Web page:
2. Home delivered dinner. In the middle of winter, when you’re staring at an empty fridge and your creativity is fried…Nothing spells happiness like Pumpkin Masala and some piping hot naan bread – delivered to your door!
  3. Quality TV. When I say TV, I mean, on DVD. Now that I’m done with True Blood, I’m hanging out for Breaking Bad to go on sale. Next week…
  4. Nature. A space to go walking, and forget about the world.
  5. Domesticity. This may seem at odds with the implied laziness of the first 4 points. But there’s nothing like cleaning to escape the intangibility of a writer’s pursuits. A physical task with a definite start and finish, to the tune of my best 90’s mix. I mean, who can’t enjoy cleaning to the beat of Mistadobalina?

Well, that’s about as close to being glamoured as I get.

Do you have a favourite superpower? What’s your happy drug?

For more happiness inspiration, also check out Coleen Patrick’s post on how to Bust a Wallow.

Coming Down to Earth

I’m warning you now. This post is not pretty…

Before I went travelling, I took great delight in watching shows like Worlds Apart, where people from developed nations got to spend a week in a village somewhere on the opposite side of the earth and live how the “natives” do.

From the safety of my living room I would hee-haw at the spoilt white people. “Wimps!” I’d say, and wonder how they could be so horribly naive.

All my words were swallowed when, on a little Indonesian boat, I was introduced to the concept of…the squatting toilet.


“I’m not using that,” I whisper to Ms, and make a pledge to hold It til we make the two and a half hour journey to the national park. Surely they’ll have a sitting toilet there – it’s for tourists, after all…

When we got to the national park, I took off eagerly – bum bag firmly in place containing everything sanitary one could possibly imagine.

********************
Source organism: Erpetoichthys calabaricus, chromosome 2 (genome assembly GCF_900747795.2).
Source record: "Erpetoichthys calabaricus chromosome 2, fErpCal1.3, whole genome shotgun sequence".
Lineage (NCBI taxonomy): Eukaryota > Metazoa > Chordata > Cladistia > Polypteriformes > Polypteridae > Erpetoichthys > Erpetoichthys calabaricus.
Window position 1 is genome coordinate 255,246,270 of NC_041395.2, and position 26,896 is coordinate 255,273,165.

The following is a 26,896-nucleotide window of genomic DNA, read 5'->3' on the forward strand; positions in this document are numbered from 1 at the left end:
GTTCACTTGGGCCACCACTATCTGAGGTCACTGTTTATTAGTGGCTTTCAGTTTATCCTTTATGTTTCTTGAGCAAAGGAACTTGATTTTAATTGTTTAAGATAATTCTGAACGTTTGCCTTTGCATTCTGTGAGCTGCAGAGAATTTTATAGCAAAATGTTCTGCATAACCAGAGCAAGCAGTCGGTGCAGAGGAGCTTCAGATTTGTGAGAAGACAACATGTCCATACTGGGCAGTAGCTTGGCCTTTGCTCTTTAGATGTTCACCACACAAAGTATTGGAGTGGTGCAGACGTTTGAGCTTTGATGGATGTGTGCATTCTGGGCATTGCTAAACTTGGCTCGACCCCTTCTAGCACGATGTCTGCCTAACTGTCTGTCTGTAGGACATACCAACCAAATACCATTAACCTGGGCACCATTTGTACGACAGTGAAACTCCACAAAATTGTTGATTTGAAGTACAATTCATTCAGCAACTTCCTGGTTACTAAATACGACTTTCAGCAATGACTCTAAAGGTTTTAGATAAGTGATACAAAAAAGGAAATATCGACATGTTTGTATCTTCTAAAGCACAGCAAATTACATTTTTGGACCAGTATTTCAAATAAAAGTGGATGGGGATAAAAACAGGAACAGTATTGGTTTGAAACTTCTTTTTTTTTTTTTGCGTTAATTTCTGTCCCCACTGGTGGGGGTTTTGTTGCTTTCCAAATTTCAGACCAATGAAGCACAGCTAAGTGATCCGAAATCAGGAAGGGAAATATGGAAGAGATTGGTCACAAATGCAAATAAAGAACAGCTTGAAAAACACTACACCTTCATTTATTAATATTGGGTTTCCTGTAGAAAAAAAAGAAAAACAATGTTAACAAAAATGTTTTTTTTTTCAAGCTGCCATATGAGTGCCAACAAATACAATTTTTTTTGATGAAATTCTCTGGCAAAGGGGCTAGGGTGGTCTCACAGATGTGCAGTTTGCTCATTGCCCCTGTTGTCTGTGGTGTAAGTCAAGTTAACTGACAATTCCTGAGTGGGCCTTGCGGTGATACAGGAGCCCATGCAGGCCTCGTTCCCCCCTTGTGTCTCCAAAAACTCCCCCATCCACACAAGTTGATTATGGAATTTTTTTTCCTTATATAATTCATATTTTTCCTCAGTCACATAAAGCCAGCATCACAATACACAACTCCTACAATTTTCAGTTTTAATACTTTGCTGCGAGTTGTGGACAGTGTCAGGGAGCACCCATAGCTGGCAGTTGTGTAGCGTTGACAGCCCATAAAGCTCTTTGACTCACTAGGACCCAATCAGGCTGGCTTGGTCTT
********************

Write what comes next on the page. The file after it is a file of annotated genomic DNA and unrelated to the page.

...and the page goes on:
But I found, to my horror, a squatting toilet in a much less hygienic state than the one on the boat.

Until that day, I’d never before understood the point of doing squats.

Two days of squatting toilet later, I was lying in recovery on my ‘American spring bed‘ when suddenly I wailed…

“But whyyyyyy? I just don’t understand why, after this many years of evolution and advances in technology, anyone still uses a squatting toilet???”

Meanwhile, Ms (who grew up with squatting toilets) was doubled up in fits of hilarity at my expense.

When she finally recovered her composure, a lengthy discussion ensued.

I agreed I could understand how maybe the squatting toilet made sense in the days of sarongs and no underwear. “But everyone wears high heels and pants these days – it doesn’t make sense anymore!”

Squat Evolution

Then, after a long silence, “I suppose sitting where a hundred other bums have been is not hygienic either,” I muse, still unable to forget the pain in my thighs.

When I returned home, I did some research. And without going into graphic detail, scientific studies show that, in fact, squatting is a much healthier and more ergonomic way of doing business.

I don’t know. I’m not convinced. What about the splash back?

I remember the bemused look on our tour guide’s face, every time I trotted off to use the loo, and came back rubbing my hands with sanitising gel.

The moment I realised, with a stubborn kind of shame, that I am that white woman, after all…

What is it about western culture, and our need to be distanced from the dirt? It must look to others, perched as we are upon our thrones, like we think “our shit don’t stink”.

So I conclude – this is how they get us tourists back for going and messing up their formerly pristine shores.

It’s the locals way of bringing us back down to earth.

Has travel taught you any surprising home truths?


Since returning from travel, I’ve learned another home truth – I am not managing my work and online obligations very well.

Until I can get my priorities sorted out, I will be off social media, and reducing my posting frequency to fortnightly. Apologies to anyone feeling neglected – I hope to visit you soon.

Thanks to Averil Dean for reminding me that sometimes, us writers have to say ‘no’ to Candy.

Being Positively Youthful

This blog seems to have temporarily turned into a confessional.  I’m not sure why.  Something about that persistent cough, and a need to get things off my chest?

In her comment a couple of weeks ago, Karen McFarland told me that a cough, in Chinese medicine, indicates grief.  Her question, “Are you grieving about something?” touched a nerve.

But what am I grieving?  A small dog?

Well, yes, but the cough began before that.   A few months before my 35th birthday when, looking in the mirror, I saw lines I hadn’t seen before.

Lines that sneered… Whatever did you do with your youth?

Luckily, right now, there’s no time to dwell on that question, because Ms and I have an appointment to interview a woman 40 years my senior…